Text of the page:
Handouts and in-class reading. Students who are visually impaired will need electronic versions of handouts, and students with authorized accommodations may need more time to work through documents. Rather than hand out documents in class, it is better to make them available on Blackboard before class.
Class trips or off-campus work. If you are providing transportation for an off-campus trip, make sure the vehicle can accommodate students who use wheelchairs, scooters, crutches, or other devices. If the off-campus work is a regular part of the class, the student is responsible for arranging transportation. Most students who need that type of transportation have arranged for it as a part of their regular routine. If they haven’t, though, work with the AAAC to consider options.
Study abroad. U.S. accessibility laws don’t apply in other countries, and students may have difficulty accessing historic buildings, finding transportation, and maneuvering through international cities where accessibility has never been taken into consideration. If study abroad is an essential component of a degree or a course, consider allowing the student to visit countries like the U.K. or Australia, which have modern accessibility laws. If that isn’t possible, work with the AAAC to find other options.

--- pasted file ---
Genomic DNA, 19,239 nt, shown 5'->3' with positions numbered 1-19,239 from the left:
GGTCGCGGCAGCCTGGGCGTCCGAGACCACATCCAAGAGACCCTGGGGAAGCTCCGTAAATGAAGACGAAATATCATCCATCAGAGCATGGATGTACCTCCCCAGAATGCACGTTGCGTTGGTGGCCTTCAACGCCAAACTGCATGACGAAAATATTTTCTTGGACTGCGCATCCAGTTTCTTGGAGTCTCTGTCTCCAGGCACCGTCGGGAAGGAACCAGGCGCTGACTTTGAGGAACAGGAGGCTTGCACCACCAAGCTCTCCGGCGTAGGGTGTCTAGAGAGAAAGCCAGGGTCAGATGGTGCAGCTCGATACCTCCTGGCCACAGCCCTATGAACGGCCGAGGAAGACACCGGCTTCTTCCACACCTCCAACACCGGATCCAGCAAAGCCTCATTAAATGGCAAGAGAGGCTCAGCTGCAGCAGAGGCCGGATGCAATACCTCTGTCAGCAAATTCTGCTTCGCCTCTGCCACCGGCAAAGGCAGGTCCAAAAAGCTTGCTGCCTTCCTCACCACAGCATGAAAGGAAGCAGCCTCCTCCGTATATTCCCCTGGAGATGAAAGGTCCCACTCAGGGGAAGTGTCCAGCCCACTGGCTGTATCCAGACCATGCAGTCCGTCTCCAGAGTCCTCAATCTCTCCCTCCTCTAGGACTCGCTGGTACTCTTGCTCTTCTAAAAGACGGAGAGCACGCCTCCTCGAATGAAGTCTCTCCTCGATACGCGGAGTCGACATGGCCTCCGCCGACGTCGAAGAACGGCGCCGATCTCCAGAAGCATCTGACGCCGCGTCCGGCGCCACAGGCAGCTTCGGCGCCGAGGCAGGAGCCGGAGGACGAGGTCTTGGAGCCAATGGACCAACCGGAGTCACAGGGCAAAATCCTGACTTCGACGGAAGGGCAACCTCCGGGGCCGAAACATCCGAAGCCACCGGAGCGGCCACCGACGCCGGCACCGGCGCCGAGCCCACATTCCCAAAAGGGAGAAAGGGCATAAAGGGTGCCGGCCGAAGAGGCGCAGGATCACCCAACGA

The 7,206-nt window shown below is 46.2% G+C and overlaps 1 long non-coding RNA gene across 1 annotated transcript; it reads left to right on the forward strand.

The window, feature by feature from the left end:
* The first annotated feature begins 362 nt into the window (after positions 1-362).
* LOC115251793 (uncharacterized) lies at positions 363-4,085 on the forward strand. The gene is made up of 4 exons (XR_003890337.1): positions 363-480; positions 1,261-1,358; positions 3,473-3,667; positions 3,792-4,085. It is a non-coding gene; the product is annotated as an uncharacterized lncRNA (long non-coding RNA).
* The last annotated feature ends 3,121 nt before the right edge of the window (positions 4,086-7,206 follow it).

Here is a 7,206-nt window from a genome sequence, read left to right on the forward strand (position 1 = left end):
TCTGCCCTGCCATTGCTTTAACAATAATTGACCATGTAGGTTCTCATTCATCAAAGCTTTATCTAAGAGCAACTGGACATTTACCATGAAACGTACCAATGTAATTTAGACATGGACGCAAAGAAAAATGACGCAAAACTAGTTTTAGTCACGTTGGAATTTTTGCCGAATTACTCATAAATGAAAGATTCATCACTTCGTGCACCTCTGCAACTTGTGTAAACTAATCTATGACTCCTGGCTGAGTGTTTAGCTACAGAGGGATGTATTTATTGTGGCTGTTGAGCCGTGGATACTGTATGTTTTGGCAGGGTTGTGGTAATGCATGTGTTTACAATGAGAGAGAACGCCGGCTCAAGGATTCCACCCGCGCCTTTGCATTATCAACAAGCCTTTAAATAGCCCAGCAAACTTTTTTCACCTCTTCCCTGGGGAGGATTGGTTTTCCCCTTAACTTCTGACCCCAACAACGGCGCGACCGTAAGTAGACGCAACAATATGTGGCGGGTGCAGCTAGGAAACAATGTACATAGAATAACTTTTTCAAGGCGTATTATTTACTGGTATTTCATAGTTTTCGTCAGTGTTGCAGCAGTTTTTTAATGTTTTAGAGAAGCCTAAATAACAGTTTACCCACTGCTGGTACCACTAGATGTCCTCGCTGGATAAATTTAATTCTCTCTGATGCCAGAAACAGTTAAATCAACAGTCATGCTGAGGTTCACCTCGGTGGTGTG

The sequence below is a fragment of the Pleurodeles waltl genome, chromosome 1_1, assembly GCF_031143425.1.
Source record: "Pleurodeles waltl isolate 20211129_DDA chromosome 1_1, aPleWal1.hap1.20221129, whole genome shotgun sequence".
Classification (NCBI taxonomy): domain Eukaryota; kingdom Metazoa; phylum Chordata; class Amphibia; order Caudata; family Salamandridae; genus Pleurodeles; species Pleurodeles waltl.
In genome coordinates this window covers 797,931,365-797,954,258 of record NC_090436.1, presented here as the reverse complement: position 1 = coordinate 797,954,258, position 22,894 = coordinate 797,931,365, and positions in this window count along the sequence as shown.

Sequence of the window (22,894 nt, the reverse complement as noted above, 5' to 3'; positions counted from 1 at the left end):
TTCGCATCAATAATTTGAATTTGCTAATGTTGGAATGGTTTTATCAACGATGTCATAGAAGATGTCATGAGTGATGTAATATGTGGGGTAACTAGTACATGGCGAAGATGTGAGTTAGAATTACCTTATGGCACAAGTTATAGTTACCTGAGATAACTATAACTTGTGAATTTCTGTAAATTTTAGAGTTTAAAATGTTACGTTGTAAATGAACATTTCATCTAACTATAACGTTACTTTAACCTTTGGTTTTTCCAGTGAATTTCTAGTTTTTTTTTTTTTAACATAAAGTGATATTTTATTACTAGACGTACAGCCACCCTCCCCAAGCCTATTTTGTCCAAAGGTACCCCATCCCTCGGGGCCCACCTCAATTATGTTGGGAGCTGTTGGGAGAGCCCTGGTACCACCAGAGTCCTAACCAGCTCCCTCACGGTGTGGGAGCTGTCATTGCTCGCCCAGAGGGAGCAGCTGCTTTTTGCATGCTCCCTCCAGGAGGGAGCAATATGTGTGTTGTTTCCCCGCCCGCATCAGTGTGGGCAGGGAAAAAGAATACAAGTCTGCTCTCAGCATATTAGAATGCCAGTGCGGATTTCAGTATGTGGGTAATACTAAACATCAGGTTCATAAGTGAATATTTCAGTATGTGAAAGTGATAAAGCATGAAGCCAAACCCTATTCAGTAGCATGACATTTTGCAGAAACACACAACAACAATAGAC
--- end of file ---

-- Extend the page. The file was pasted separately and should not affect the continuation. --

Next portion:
Have conversations with students. The best way to know whether an accommodation is working is to talk to students privately. Ask what sorts of problems or challenges they are having and how things might be improved. Some instructors shy away from these sorts of conversations, but they are important to make sure accommodations are working and to identify areas where a student may need additional assistance.
Accessibility Checklist for Online Course Materials
Active learning requires students to complete some type of work before class. Making that material accessible on Blackboard and other digital sites isn't difficult, but it does take time and planning. Quick checks for accessibility and revisions ahead of time will reduce difficulty for students. The AAAC’s site on making digital content accessible offers advice on a range of online content. In regard to online courses, the Center for Online and Distance learning has put together this page with resources for creating an inclusive online learning environment. Here are things instructors should keep in mind:
Video and audio. Video files should have closed captioning or have an accompanying transcript, or both. Audio files should have transcripts for students to review. That is important not only for students with disabilities but for international students who may have trouble following or keeping up with a conversation. Video demonstrations of concepts may also need further description for students who are visually impaired.